In psychology, bicameralism is a hypothesis which argues that the human brain once assumed a state known as a bicameral mind
in which cognitive functions are divided between one part of the brain which appears to be "speaking", and a second part which listens and obeys.
The term was coined by psychologist Julian Jaynes, who presented the idea in his 1976 book The Origin of Consciousness in the Breakdown of the Bicameral Mind
, wherein he made the case that a bicameral mentality, that is to say a mental state in which there are two distinct sections of consciousness, was the normal and ubiquitous state of the human mind as recently as 3000 years ago. He used governmental bicameralism to metaphorically describe such a state, in which the experiences and memories of the right hemisphere of the brain are transmitted to the left hemisphere via auditory hallucinations. This mental model was replaced by the conscious mode of thought, which Jaynes argues is grounded in the acquisition of metaphorical language. The idea that language is a necessary component of subjective consciousness and more abstract forms of thinking has been gaining acceptance in recent years, with proponents such as Daniel Dennett, William H. Calvin, Merlin Donald, John Limber, Howard Margolis, Peter Carruthers, and Jose Luis Bermudez
In government, bicameralism (latin bi, two
+ camera, chamber
) is the practice of having two legislative or parliamentary chambers. Thus, a bicameral parliament or bicameral legislature is a legislature which consists of two chambers or houses. Bicameralism is an essential and defining feature of the classical notion of mixed government. Bicameral legislatures tend to require a concurrent majority to pass legislation.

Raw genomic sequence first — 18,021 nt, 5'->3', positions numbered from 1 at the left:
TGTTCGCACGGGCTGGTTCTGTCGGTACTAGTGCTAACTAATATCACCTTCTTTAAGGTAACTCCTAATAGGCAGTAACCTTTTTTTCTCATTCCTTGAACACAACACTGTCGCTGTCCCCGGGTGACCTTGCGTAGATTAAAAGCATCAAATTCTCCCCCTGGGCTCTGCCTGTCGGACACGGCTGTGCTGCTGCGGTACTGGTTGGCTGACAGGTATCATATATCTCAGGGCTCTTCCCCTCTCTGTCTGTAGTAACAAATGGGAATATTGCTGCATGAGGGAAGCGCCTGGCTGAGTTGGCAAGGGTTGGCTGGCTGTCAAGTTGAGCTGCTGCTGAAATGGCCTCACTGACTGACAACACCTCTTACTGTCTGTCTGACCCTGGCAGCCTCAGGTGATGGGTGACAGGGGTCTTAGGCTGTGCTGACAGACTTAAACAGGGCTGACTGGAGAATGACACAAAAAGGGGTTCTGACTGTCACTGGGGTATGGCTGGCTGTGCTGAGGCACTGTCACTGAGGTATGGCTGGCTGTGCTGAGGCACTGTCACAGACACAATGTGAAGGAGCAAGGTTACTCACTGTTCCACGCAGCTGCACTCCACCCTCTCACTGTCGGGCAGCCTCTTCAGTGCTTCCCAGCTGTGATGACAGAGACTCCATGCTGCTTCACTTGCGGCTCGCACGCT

Sefer Yetzirah, by Aryeh Kaplan, p95
Twenty-two foundation letters: Three Mothers, Seven Doubles, and Twelve Elementals. The Three Mothers are Alef Mem Shin (אמש
), Their foundation is a pan of merit, a pan of liability, and the tongue of decree deciding between them.
[Three Mothers, Alef Mem Shin (אמש
)] Mem hums, Shin hisses and Alef is the breath of air deciding between them.]
Twenty-two Foundation Letters
Having completed the initiation into the Ten Sefirot
[The 32 paths as defined by the Ari
, the text now discusses the 22 letters of the Hebrew alphabet.
The first set of letters are the Three Mothers, which will be discussed in further detail in chapter 3. Here they are introduced because they define the thesis-antithesis-synthesis
structure that is central to the teachings of Sefer Yetzirah. They also serve as an introduction to the meditative techniques involving the letters.
These three letters represent the three columns into which the Sefirot are divided. The right hand column, headed by Chakhmah, is represented by Mem. The left column, headed by Binah, is represented by Shin. The center column, headed by Keter, is represented by Alef. As discussed earlier, Chakhmah is water (which is here represented by Mem מ
), Binah is fire (which is Shin ש
), and Keter is breath-air (which is Alef א
A pan of merit
The Hebrew word for "pan" here is Kaf
. This word can denote the pan of a scale, but it also denotes the palm of the hand. Likewise, the word Lashon [+]
can be used for the tongue of a balance, the pointer which indicates when the two pans are in equilibrium. Its usual meaning, however, is the tongue that is in the mouth.1
[Yitzchak Sagi Nahor
, line 243.] [+][+][+]
Therefore, on one hand, the letters Alef Mem Shin (אמש
) represent the two pans and tongue of a balance. On the other hand, they represent the two hands, and the "covenant between them" (1:3), which is the tongue.